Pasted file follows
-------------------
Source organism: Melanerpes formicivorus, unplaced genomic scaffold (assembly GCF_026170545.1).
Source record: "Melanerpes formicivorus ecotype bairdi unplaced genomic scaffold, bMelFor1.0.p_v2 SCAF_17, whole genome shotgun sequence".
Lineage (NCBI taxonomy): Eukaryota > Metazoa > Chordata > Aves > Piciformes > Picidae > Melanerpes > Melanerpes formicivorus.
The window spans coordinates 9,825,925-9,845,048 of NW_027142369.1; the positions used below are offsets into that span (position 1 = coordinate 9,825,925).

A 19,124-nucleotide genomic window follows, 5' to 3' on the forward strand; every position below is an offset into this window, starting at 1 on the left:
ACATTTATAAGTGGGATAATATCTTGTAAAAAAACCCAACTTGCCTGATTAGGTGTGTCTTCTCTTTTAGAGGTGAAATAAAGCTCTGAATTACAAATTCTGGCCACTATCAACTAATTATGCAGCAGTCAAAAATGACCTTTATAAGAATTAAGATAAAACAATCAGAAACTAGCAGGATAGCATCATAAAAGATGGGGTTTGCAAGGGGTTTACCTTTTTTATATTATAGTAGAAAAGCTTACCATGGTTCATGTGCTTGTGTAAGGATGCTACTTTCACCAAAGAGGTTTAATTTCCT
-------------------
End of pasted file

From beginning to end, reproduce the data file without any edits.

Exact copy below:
Source organism: Melanerpes formicivorus, unplaced genomic scaffold (assembly GCF_026170545.1).
Source record: "Melanerpes formicivorus ecotype bairdi unplaced genomic scaffold, bMelFor1.0.p_v2 SCAF_17, whole genome shotgun sequence".
Lineage (NCBI taxonomy): Eukaryota > Metazoa > Chordata > Aves > Piciformes > Picidae > Melanerpes > Melanerpes formicivorus.
The window spans coordinates 9,825,925-9,845,048 of NW_027142369.1; the positions used below are offsets into that span (position 1 = coordinate 9,825,925).

A 19,124-nucleotide genomic window follows, 5' to 3' on the forward strand; every position below is an offset into this window, starting at 1 on the left:
ACATTTATAAGTGGGATAATATCTTGTAAAAAAACCCAACTTGCCTGATTAGGTGTGTCTTCTCTTTTAGAGGTGAAATAAAGCTCTGAATTACAAATTCTGGCCACTATCAACTAATTATGCAGCAGTCAAAAATGACCTTTATAAGAATTAAGATAAAACAATCAGAAACTAGCAGGATAGCATCATAAAAGATGGGGTTTGCAAGGGGTTTACCTTTTTTATATTATAGTAGAAAAGCTTACCATGGTTCATGTGCTTGTGTAAGGATGCTACTTTCACCAAAGAGGTTTAATTTCCT